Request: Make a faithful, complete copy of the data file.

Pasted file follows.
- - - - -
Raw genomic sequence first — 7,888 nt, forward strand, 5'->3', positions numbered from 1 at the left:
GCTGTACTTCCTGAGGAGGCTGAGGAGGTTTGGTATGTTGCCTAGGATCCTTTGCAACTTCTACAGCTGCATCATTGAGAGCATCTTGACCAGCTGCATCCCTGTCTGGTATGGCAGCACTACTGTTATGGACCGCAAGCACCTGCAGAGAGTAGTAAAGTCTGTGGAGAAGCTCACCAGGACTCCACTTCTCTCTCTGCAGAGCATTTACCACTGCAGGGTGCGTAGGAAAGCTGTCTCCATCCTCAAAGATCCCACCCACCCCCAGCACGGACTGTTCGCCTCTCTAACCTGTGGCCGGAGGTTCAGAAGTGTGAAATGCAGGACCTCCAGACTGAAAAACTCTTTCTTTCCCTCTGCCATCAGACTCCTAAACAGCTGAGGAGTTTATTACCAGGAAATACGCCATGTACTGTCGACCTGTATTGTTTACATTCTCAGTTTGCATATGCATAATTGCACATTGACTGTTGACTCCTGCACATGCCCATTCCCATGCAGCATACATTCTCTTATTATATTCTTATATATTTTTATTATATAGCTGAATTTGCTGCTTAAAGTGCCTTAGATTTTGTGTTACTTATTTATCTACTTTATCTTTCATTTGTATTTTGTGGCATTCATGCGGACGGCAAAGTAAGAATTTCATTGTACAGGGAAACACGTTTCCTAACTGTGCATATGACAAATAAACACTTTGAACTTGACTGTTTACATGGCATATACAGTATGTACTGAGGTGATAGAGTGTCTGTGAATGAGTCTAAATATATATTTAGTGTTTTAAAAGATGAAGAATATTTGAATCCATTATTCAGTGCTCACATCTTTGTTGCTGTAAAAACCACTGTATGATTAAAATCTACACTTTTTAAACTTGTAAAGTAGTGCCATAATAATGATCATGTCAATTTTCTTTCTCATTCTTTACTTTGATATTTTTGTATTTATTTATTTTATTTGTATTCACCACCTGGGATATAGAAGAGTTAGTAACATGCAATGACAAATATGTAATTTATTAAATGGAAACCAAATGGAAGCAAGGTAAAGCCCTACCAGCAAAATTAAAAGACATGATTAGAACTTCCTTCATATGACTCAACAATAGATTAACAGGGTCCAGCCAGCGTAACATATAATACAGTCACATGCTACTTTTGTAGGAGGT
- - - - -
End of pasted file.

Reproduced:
Raw genomic sequence first — 7,888 nt, forward strand, 5'->3', positions numbered from 1 at the left:
GCTGTACTTCCTGAGGAGGCTGAGGAGGTTTGGTATGTTGCCTAGGATCCTTTGCAACTTCTACAGCTGCATCATTGAGAGCATCTTGACCAGCTGCATCCCTGTCTGGTATGGCAGCACTACTGTTATGGACCGCAAGCACCTGCAGAGAGTAGTAAAGTCTGTGGAGAAGCTCACCAGGACTCCACTTCTCTCTCTGCAGAGCATTTACCACTGCAGGGTGCGTAGGAAAGCTGTCTCCATCCTCAAAGATCCCACCCACCCCCAGCACGGACTGTTCGCCTCTCTAACCTGTGGCCGGAGGTTCAGAAGTGTGAAATGCAGGACCTCCAGACTGAAAAACTCTTTCTTTCCCTCTGCCATCAGACTCCTAAACAGCTGAGGAGTTTATTACCAGGAAATACGCCATGTACTGTCGACCTGTATTGTTTACATTCTCAGTTTGCATATGCATAATTGCACATTGACTGTTGACTCCTGCACATGCCCATTCCCATGCAGCATACATTCTCTTATTATATTCTTATATATTTTTATTATATAGCTGAATTTGCTGCTTAAAGTGCCTTAGATTTTGTGTTACTTATTTATCTACTTTATCTTTCATTTGTATTTTGTGGCATTCATGCGGACGGCAAAGTAAGAATTTCATTGTACAGGGAAACACGTTTCCTAACTGTGCATATGACAAATAAACACTTTGAACTTGACTGTTTACATGGCATATACAGTATGTACTGAGGTGATAGAGTGTCTGTGAATGAGTCTAAATATATATTTAGTGTTTTAAAAGATGAAGAATATTTGAATCCATTATTCAGTGCTCACATCTTTGTTGCTGTAAAAACCACTGTATGATTAAAATCTACACTTTTTAAACTTGTAAAGTAGTGCCATAATAATGATCATGTCAATTTTCTTTCTCATTCTTTACTTTGATATTTTTGTATTTATTTATTTTATTTGTATTCACCACCTGGGATATAGAAGAGTTAGTAACATGCAATGACAAATATGTAATTTATTAAATGGAAACCAAATGGAAGCAAGGTAAAGCCCTACCAGCAAAATTAAAAGACATGATTAGAACTTCCTTCATATGACTCAACAATAGATTAACAGGGTCCAGCCAGCGTAACATATAATACAGTCACATGCTACTTTTGTAGGAGGT